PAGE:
Players feeling angry, betrayed by NHL’s new CBA amendment proposals

Sometimes, you need a good night’s sleep to give you perspective. So, with that, some thoughts on yesterday:

It was not a good day.

If anyone was hoping major details about the 2020-21 season would be settled by the weekend — yeah, that’s not happening. My personal belief is that if the season is to begin Jan. 1, a deal needs to be reached by the end of the month. Hopefully sooner, but if some things have to be rushed, they’ll be rushed.

Wednesday’s events knocked things off course, and the players will need a few days to regroup. They are angry and feel betrayed.

I have a clearer picture now as more details emerged overnight. In the new CBA ratified last July, there were agreements on deferred money for 2020-21 and escrow caps during each season of the agreement.

Players agreed to a 10-per cent deferral for the upcoming year. Escrow caps are: 20 per cent for 2020-21; 14-18 per cent (although everyone assumes it will be 18) in 2021-22; 10 per cent in 2022-23; and six per cent for the remaining three seasons. (A one-year extension will be tacked on the end of the CBA if the players owe the league between $125-$250 million after 2024-25; the cap on that would be nine per cent.)

According to several sources, the league submitted two proposals. The first asked for changes solely to the upcoming season. Deferred compensation went to 20 per cent; escrow to 25. There were no other alterations.

The second asked for deferred compensation to be raised to 26 per cent for next season. Escrow was not touched until years four-to-six of the CBA, rising from six per cent to between 8.5 and nine.

“There were audible gasps when this was presented” on the NHLPA conference call, one player said. To understand the emotion, recognize that — to players — “escrow” is the dirtiest word in the dictionary. There’s nothing else even close.

The NHL’s position is simple: the CBA is a 50-50 revenue split, and COVID-related damages are more significant than what was projected even four months ago. There’s going to be a shortfall, and it must be addressed.

When the CBA was announced in July, a couple teams quietly predicted this would happen. They surveyed the landscape and thought there weren’t enough protections built in. They were right, and ownership pressure is undoubtedly a factor.

There are several problems with this in the eyes of the union: “We just made a deal, so why should it be changed?” “In the past, when we’ve been unhappy with a CBA, we’ve had to live with it,” “Why did this get proposed so late, we didn’t need a gun to our heads,” “If we agree to this, who’s to say it won’t happen again,” and “They knew this was going to happen all along, didn’t they?”

A couple even suggested that it’s never been less expensive to borrow money.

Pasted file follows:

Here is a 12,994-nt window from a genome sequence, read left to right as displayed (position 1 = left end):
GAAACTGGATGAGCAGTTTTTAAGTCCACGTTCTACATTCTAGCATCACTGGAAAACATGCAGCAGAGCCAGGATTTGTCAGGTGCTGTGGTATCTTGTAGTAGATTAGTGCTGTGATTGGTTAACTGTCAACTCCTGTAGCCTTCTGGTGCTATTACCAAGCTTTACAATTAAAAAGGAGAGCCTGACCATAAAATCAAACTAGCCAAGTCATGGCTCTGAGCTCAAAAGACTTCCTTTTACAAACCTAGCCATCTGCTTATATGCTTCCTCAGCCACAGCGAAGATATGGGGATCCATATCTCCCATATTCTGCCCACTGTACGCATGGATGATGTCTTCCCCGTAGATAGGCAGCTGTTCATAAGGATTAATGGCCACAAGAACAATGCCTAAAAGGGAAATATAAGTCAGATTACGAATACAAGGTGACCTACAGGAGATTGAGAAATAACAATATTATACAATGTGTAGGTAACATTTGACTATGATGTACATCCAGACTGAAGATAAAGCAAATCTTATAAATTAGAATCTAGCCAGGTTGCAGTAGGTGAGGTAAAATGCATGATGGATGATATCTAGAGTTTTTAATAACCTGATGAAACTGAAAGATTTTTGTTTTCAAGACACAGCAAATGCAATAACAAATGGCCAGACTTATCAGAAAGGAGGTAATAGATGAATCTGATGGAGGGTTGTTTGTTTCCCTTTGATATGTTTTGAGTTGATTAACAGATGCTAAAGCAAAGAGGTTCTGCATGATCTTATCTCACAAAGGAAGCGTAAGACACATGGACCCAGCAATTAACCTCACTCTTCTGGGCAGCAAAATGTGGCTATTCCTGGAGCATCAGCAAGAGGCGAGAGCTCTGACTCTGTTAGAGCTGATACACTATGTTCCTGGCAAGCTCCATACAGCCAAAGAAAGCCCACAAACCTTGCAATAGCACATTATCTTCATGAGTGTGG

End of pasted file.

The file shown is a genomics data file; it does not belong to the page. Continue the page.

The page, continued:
What added to their anger is that several new contracts were structured to take advantage of lower escrow in the later seasons of the new agreement. For example, 56 per cent of Alex Pietrangelo’s seven-year, $61.6-million deal with Vegas is paid in the lowest-escrow years of the CBA. For Torey Krug and St. Louis (seven years, $45.5 million), it’s 52 per cent. This could also split the players by age and/or length of contract. Pay now or pay later?

The timing is awful. The general public is getting hammered by COVID, both in the number of cases and the economic fallout. They don’t want to hear this. It was a bad look when Major League Baseball’s disputes went public. The NHL and NHLPA had done an excellent job of keeping their disagreements private, but this one boiled over.

What I don’t believe is NHL Commissioner Gary Bettman and NHLPA Executive Director Donald Fehr are playing the roles of Thelma & Louise, accelerating their convertible off the cliff. You cover sports long enough, you know when strikes and lockouts are a strategy. It was for the players in 1992; the league in 1994, 2004 and 2012.

This is not the same.

The players want to play. Several governors on last week’s call with the NHL said Bettman wants to play and made it very clear he wants to make it happen as soon as New Year’s Day. There is a 60-game schedule in place — division-only play (Canadian Division, too), in your own arenas, baseball-style back-to-backs in the same venues, at least a week between the end of the season and the playoffs to allow for make-up games, playoffs start by mid-May and end by July 15.

(If I was a player, I might demand expanded playoffs in exchange for accepting any alterations to the agreement. It’s time and wouldn’t it increase revenues?)

I think we’ll get to a deal, but we’ve been knocked off course. The players and their agents need a few days to cool down, consider options and do the math. No one’s happy with what’s going on, but the alternative (not playing) is even worse.